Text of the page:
You're arrested, and you have no idea why. You don't believe that the police had any reason to arrest you, and you think it was illegal.
You may be right. Police typically cannot make an arrest without some type of probable cause. This is granted by the Fourth Amendment, and it means that justification has to be given.
In short, police need to know in advance that there is a reason to arrest you. They can't arrest you first and then look for a reason, even if that reason winds up being valid.
The trouble with probable cause is that it's pretty vague. This was done on purpose because many cases are different, but it does mean there is a bit of a gray area where you may think the police didn't have probable cause and they may argue that they did.
Of course, even if the police do have probable cause, that doesn't establish guilt. It just means that the police are suspicious and have a valid reason to be so, and they can then start their investigation.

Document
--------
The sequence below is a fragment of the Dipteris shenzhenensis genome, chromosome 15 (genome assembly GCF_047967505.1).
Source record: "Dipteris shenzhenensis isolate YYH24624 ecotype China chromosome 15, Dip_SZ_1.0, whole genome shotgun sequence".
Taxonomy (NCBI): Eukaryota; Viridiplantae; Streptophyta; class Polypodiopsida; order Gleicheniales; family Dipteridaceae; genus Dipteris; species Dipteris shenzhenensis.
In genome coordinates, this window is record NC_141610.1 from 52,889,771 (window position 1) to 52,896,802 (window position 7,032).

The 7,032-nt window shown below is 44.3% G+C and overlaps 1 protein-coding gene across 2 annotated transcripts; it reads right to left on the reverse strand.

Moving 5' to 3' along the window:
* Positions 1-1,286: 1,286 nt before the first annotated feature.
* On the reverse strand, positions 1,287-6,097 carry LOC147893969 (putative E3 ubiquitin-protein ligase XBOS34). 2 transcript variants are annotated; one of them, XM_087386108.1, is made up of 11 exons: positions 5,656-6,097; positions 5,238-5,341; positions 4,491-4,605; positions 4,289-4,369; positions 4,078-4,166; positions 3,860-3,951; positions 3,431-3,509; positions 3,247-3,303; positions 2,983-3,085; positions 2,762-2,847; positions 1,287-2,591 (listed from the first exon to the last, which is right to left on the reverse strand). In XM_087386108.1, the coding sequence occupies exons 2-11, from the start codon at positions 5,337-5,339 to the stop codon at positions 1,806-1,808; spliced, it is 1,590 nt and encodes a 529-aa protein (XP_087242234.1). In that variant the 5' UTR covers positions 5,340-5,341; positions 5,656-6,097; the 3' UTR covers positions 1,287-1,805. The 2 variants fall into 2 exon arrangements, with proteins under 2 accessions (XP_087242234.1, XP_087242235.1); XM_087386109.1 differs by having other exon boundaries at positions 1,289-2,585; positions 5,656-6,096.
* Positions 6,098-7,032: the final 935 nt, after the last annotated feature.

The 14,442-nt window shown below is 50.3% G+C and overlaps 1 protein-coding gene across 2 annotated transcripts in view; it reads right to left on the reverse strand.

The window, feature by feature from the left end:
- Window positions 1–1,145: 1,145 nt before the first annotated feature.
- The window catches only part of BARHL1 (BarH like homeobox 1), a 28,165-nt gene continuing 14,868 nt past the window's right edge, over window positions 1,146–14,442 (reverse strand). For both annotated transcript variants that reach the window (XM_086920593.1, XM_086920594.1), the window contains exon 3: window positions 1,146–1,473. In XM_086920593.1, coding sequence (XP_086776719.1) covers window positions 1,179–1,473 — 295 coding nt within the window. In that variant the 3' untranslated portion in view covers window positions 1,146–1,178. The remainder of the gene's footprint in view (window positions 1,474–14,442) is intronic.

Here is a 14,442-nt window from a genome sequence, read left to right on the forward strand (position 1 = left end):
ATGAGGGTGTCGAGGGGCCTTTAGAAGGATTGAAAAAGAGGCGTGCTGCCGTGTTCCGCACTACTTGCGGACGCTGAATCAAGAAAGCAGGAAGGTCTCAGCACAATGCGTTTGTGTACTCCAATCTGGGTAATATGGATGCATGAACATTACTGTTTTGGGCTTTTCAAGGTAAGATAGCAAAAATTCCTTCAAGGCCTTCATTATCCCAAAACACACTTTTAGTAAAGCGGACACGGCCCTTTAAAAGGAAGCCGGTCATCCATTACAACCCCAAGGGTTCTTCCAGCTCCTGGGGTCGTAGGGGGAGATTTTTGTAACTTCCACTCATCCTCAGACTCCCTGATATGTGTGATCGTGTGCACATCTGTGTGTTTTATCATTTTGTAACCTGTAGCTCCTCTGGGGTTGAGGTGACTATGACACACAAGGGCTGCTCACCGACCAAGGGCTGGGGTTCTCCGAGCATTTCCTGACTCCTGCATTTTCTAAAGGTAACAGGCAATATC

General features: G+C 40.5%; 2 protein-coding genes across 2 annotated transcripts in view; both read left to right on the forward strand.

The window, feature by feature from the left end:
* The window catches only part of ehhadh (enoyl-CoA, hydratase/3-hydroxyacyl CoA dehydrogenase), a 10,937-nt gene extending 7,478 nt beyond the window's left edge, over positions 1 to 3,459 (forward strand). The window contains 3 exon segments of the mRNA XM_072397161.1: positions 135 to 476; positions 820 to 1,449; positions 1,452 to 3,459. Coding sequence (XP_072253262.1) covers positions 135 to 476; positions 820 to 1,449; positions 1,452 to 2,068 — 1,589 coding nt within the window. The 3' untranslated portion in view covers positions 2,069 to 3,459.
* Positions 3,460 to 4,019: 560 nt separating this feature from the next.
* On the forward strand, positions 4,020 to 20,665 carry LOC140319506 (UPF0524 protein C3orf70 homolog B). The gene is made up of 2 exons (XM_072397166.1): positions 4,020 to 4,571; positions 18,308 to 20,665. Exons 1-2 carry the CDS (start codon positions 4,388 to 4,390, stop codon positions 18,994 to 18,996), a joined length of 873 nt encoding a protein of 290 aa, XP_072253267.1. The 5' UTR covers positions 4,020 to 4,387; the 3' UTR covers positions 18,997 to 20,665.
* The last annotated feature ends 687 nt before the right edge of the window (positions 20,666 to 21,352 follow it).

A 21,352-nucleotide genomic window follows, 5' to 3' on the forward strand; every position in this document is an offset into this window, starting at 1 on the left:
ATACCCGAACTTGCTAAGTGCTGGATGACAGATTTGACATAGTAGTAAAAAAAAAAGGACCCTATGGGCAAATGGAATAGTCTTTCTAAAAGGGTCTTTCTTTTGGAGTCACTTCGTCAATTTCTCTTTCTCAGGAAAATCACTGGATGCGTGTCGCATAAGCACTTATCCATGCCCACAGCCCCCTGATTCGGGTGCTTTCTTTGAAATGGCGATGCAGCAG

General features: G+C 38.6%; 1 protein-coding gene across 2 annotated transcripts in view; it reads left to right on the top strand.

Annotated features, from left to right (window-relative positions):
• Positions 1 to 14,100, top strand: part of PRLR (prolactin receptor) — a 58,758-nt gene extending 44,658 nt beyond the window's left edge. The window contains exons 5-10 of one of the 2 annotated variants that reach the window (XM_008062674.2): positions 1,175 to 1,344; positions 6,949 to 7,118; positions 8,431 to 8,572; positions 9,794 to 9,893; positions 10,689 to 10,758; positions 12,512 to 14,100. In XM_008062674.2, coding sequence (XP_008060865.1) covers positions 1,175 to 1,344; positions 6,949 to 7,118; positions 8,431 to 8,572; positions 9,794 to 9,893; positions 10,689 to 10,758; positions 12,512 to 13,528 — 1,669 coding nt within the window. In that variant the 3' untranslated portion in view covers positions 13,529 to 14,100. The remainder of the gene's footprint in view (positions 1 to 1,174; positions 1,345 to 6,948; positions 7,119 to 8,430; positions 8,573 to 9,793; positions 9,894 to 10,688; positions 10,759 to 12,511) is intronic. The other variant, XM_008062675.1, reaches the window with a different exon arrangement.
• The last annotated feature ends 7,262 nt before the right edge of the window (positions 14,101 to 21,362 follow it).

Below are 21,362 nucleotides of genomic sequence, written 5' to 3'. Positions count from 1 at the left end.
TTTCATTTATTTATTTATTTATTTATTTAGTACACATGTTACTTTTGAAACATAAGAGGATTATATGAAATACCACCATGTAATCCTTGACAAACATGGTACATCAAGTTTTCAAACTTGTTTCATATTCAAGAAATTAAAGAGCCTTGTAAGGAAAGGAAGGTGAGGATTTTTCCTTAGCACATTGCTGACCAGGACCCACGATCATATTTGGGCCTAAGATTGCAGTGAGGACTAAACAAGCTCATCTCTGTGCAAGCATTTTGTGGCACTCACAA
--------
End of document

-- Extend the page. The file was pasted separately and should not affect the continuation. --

This is an important note because innocent people do get arrested. Don't assume that the police have broken the law just because you didn't do anything wrong. It could still be a legal arrest.
If they don't have a reason to arrest you, though, that's when your rights may have been violated. The United States was never intended to become a police state where the authorities can act without reason, and you need to know all of the legal options that you have after being arrested.
Source: FindLaw, "When is an Arrest a Legal Arrest?," accessed Sep. 19, 2017